Gee, like Niese, had a year that brought more frustration than good vibes. After being named the surprise Opening Day starter and getting off to a solid start, Gee's season went off the rails after an oblique injury kept him on the shelf for 2 months. When he returned, his consistency was gone and he fizzled out with a series of poor starts and no-decisions, a far cry from the pitcher that looked so good for a majority of the 2013 season. Finished up a disappointing 7-8 with an ERA that ended up at 4.00 after sitting at a nice 2.73 when he got injured. Still serviceable depth for the Mets' rotation, but as things get more crowded, you have to wonder how much of a future he has with the team.
Jenrry Mejia - B+
If ever there was a tale of two seasons, it would be Jenrry Mejia's 2014 campaign. Mejia won the 5th spot in the rotation out of Spring Training and all he did was start out with a record of 3-0 and a 1.99 ERA in his first 4 starts. Then he had a pair of starts in which he gave up 6 runs to Florida and 8 runs in Colorado, and the bloom was off his rose. Rather quickly, Mejia was pulled from the rotation—an odd move at the time considering he'd only had a couple of bad outings and there are certainly plenty of pitchers who have continued to start games with less success (see Marcum, Shaun). But instead of moping around, Mejia instead grabbed an opportunity to close games and ran with it. Before too long, Mejia's end-game stomp became a regular occurrence, as he eventually racked up 28 Saves to go along with 98 strikeouts in 93.2 innings. 41 walks was a bit high, but considering 20 of them came in his 7 early-season starts, I think we can look past that. Going forward, has to be considered the favorite to maintain the closer's role even with the likely return of Parnell.
Rafael Montero - C
Montero, who was thought of as the top name among the second tier of Mets pitching prospects, hit the Majors in late May, the same time as deGrom, but unlike deGrom, Montero had a rough time of things in New York. Of particular concern was the fact that he walked 23 in 44 innings pitched, a clear departure from a pitcher who'd boasted a WHIP of 1.066 in 4 Minor League seasons. He was also tagged for 8 Home Runs, including 3 in one particularly bad game against Washington (although in his defense, everyone on Washington hit Home Runs against the Mets). He did finish out with 3 solid outings in September, among them his first Major League win over the Colorados and a fine 1-run effort against Houston, but by that point, he'd become a bit of a forgotten prospect based on his struggles measured against deGrom's success. At 24, there's still room for some upside, but just as much of a chance he could be better utilized as a trade chip.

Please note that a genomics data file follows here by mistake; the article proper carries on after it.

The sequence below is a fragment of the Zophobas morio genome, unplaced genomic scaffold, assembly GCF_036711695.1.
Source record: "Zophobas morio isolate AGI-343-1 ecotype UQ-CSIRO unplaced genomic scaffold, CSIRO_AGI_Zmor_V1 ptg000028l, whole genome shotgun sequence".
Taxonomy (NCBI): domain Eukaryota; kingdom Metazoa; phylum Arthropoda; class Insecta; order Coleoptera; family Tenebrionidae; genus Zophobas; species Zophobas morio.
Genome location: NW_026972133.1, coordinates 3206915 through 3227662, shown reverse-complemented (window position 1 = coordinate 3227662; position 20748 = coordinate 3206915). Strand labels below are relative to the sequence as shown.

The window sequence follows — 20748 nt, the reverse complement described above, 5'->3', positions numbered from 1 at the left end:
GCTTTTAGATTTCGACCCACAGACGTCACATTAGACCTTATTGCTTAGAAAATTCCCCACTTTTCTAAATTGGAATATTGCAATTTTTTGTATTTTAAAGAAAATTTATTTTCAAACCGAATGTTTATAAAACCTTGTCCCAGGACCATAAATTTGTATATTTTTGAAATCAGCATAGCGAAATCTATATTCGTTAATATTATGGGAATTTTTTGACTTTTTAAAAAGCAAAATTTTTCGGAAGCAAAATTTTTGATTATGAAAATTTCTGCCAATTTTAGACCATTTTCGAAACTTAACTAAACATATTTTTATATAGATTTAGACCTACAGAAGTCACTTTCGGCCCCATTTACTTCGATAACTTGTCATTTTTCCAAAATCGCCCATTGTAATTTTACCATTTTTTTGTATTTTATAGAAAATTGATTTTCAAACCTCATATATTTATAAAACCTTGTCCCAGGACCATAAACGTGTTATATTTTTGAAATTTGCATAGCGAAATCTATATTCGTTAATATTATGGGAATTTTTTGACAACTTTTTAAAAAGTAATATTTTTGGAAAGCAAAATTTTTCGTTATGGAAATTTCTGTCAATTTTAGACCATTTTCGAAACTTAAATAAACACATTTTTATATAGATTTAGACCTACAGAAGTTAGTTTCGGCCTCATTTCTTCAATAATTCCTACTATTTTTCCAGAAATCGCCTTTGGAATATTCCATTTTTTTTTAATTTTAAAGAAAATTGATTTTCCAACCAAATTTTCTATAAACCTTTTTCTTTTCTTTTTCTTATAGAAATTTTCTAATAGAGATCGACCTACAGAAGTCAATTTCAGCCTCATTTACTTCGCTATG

Carlos Torres - B+
Deceptively good might be a good way to describe Carlos Torres this season. Torres has never boasted eye-popping stats or stuff, but for the most part he was effective whenever he was called on over the course of the season. His WHIP at 1.3 wasn't great, an indicator of his general hittability, but he's shown a knack for being able to get out of his own jams, as indicated by his 3.06 ERA, which was down from 3.44 last season, and his 96 strikeouts in 97 innings pitched, which means he was able to get key strikeouts when he needed them. Sure, he had his moments, as any reliever is apt to do, but in general Torres managed to acquit himself well enough to stick around the season, and he'll probably be back, at least until he hits Free Agency and some team offers him a multi-year contract.
Jeurys Familia - A
Familia, perhaps even moreso than Mejia, took a major step forward in establishing himself as a key member of the bullpen. Though he started slow, with an ERA in the 4s through an April in which he looked more thrower than pitcher, Familia very slowly found his way and started pitching like he meant it. From May 1 on, Familia threw to a 1.86 ERA with better than a strikeout an inning, bringing his season totals to an outstanding 2.21 ERA with 73 strikeouts and a WHIP of 1.12 over 77.1 innings and 5 saves in instances where he spelled Mejia. He certainly established himself as the front end of a very talented 8-9 inning tandem; the sort of pitcher that a contending team almost always has (see Herrera, Kelvin).